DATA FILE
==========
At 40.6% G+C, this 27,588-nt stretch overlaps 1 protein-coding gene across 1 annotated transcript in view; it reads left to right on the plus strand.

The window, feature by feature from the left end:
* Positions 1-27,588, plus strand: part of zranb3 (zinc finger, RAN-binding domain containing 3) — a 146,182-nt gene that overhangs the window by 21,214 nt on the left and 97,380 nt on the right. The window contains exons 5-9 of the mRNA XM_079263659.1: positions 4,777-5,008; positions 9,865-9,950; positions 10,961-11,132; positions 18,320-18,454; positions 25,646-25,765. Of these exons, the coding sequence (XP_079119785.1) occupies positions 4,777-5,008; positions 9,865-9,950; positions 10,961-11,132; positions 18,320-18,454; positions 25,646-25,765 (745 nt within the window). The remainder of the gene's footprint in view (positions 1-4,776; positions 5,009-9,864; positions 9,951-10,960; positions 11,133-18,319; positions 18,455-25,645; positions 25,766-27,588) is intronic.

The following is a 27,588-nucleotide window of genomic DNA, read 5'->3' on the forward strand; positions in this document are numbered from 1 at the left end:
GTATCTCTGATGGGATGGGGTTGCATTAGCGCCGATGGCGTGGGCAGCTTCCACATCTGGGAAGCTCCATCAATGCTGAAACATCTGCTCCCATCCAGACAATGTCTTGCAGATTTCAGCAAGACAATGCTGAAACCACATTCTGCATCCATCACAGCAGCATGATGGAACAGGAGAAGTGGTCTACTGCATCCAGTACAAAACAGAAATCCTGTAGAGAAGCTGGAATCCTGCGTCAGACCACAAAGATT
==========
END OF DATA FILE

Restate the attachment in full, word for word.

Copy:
At 40.6% G+C, this 27,588-nt stretch overlaps 1 protein-coding gene across 1 annotated transcript in view; it reads left to right on the plus strand.

The window, feature by feature from the left end:
* Positions 1-27,588, plus strand: part of zranb3 (zinc finger, RAN-binding domain containing 3) — a 146,182-nt gene that overhangs the window by 21,214 nt on the left and 97,380 nt on the right. The window contains exons 5-9 of the mRNA XM_079263659.1: positions 4,777-5,008; positions 9,865-9,950; positions 10,961-11,132; positions 18,320-18,454; positions 25,646-25,765. Of these exons, the coding sequence (XP_079119785.1) occupies positions 4,777-5,008; positions 9,865-9,950; positions 10,961-11,132; positions 18,320-18,454; positions 25,646-25,765 (745 nt within the window). The remainder of the gene's footprint in view (positions 1-4,776; positions 5,009-9,864; positions 9,951-10,960; positions 11,133-18,319; positions 18,455-25,645; positions 25,766-27,588) is intronic.

The following is a 27,588-nucleotide window of genomic DNA, read 5'->3' on the forward strand; positions in this document are numbered from 1 at the left end:
GTATCTCTGATGGGATGGGGTTGCATTAGCGCCGATGGCGTGGGCAGCTTCCACATCTGGGAAGCTCCATCAATGCTGAAACATCTGCTCCCATCCAGACAATGTCTTGCAGATTTCAGCAAGACAATGCTGAAACCACATTCTGCATCCATCACAGCAGCATGATGGAACAGGAGAAGTGGTCTACTGCATCCAGTACAAAACAGAAATCCTGTAGAGAAGCTGGAATCCTGCGTCAGACCACAAAGATT